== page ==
I'm not trying to paint a picture of a chef carrying on at home. I’ve tried to be as truthful about my cooking as possible and also gathered together quite a few recipes from my family and friends that they’ve cooked for me.
Rick Stein’s Secret France/James Murphy
Which recipes from the book are your personal favourites?
The braised beef short ribs and my mother-in-law's poached pears with red wine and blackberries. I also love the barbecued whole sea bass – it's one of the best recipes for fish if you like outdoor cooking.
What do you enjoy most when working on a new cookbook?
The writing. I love the recipes, but it's the writing. I always write a little intro to every recipe – what was the experience when I originally tried it, what makes it special. These days you can get any recipe on the internet, but what makes a good cookery book is why this particular version of the recipe is special.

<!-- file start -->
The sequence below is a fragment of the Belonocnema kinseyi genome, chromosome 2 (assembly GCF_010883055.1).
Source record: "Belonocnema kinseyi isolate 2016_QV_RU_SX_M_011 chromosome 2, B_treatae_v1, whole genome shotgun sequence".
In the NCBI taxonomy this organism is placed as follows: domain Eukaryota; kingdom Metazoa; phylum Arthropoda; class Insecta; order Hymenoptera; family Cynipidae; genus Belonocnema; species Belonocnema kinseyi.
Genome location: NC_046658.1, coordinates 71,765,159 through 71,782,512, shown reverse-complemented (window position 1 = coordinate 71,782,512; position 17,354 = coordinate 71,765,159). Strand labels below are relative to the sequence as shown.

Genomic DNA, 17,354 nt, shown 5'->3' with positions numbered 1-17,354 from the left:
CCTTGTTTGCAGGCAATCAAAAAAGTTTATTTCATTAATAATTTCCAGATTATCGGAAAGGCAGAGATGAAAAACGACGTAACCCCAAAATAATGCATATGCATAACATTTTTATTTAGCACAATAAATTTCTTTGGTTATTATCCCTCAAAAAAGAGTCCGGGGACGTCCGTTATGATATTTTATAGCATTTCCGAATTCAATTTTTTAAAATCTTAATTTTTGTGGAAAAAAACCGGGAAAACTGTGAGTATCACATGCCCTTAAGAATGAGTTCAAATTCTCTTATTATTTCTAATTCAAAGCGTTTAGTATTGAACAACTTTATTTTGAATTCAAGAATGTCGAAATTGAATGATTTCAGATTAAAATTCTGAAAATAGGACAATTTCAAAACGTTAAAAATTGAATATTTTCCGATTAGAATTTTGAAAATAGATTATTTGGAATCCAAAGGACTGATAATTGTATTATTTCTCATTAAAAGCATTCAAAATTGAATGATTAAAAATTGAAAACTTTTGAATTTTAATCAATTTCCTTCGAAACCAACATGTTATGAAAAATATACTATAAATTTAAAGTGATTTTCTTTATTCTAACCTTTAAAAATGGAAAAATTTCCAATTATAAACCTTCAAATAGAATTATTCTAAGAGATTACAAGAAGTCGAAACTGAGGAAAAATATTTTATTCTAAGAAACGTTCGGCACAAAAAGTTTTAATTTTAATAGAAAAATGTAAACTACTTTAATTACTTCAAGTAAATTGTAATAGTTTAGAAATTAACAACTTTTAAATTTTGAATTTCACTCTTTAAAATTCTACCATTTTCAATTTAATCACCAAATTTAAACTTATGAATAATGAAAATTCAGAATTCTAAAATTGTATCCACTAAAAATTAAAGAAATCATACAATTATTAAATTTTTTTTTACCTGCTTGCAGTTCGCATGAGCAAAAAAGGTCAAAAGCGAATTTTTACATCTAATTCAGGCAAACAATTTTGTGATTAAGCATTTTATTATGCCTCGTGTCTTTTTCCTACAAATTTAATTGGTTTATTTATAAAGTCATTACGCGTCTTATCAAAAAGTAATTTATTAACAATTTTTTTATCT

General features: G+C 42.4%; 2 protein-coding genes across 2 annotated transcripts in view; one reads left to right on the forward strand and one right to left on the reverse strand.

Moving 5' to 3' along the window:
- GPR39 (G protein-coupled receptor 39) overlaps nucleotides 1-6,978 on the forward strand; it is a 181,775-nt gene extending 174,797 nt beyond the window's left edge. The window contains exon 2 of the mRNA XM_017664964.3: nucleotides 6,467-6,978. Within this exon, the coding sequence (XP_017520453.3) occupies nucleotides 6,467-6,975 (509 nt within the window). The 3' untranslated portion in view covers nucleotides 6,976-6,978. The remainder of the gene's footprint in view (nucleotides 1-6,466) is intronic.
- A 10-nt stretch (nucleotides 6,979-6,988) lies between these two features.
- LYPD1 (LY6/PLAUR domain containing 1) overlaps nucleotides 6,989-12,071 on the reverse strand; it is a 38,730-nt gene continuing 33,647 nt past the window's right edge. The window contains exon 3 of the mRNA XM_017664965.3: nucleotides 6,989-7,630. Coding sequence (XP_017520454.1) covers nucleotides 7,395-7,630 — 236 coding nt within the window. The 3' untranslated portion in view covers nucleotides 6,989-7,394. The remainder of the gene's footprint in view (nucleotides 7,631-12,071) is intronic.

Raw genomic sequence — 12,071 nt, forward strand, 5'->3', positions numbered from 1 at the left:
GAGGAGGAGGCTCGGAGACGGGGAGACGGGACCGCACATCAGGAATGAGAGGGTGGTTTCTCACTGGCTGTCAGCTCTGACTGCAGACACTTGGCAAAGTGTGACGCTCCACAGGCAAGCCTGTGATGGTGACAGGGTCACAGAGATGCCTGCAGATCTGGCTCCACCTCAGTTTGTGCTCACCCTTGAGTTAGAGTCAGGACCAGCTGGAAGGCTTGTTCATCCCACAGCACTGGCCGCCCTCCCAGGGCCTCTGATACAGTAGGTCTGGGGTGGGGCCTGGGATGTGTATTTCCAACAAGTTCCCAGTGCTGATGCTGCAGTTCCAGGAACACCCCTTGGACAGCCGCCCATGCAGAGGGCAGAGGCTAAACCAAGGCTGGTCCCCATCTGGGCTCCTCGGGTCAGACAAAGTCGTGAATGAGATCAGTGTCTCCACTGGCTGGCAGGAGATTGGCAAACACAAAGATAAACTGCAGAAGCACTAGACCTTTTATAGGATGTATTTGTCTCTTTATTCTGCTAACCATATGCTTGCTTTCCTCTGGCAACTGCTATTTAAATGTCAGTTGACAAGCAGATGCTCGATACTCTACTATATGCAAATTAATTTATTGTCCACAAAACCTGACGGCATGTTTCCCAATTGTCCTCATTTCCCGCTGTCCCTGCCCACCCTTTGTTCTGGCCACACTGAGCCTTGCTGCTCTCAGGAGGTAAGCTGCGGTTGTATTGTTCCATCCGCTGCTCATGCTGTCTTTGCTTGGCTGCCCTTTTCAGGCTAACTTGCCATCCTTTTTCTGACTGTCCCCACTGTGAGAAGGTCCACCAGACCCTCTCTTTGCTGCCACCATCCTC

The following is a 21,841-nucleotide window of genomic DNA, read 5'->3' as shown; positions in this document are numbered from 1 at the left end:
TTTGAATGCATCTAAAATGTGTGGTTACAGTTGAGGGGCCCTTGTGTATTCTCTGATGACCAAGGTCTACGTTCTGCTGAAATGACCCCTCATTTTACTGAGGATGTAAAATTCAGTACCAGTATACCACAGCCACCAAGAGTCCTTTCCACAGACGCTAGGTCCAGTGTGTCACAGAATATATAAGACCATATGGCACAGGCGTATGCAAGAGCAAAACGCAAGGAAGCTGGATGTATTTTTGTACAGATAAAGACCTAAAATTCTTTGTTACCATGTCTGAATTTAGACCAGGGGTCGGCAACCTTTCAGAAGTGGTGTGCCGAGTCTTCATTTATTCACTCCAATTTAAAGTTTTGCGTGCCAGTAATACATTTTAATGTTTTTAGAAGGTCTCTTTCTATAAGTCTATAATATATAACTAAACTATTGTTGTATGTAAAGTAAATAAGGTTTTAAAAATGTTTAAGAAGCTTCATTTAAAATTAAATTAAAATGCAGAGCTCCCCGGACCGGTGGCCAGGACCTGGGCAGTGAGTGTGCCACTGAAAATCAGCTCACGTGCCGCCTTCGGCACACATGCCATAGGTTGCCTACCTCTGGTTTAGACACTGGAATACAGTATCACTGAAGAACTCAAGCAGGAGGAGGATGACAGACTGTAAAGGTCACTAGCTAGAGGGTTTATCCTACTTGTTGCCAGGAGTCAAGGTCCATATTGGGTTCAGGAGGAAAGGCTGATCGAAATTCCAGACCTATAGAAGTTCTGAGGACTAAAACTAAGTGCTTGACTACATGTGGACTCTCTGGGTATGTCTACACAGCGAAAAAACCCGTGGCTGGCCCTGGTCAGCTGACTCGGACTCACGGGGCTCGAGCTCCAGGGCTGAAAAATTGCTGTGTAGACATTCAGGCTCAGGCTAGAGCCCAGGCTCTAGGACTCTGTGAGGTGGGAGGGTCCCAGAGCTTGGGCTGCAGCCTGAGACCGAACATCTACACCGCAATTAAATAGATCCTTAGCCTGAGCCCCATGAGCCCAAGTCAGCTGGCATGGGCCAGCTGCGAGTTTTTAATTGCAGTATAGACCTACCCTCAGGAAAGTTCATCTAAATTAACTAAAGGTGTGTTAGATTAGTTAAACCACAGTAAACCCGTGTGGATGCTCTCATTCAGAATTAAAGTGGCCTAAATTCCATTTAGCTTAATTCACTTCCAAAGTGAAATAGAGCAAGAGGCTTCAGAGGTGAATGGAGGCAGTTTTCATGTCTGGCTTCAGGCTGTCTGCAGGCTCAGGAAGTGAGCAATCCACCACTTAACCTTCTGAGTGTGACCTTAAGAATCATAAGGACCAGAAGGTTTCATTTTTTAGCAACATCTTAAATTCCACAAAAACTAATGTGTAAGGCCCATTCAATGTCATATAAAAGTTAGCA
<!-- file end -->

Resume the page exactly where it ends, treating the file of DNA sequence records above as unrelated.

I got the go-ahead from the publishers to write a series of longer essays for this book about various aspects of cooking. For example, I thought people would probably like to know what I have in my store cupboard so I tried to be really honest about what actually goes on in my homes in Padstow, London and Australia. And there’s one essay that I love about my wife Sas organising dinner parties so the book is not only about cooking but also entertaining at home.
Rick Stein at Home/James Murphy
What’s a food memory that always brings you joy?
I have lots but I think it's moments when I've had particularly wonderful meals. What I love is when you’re not expecting anything from a meal and then it suddenly becomes this memorable experience.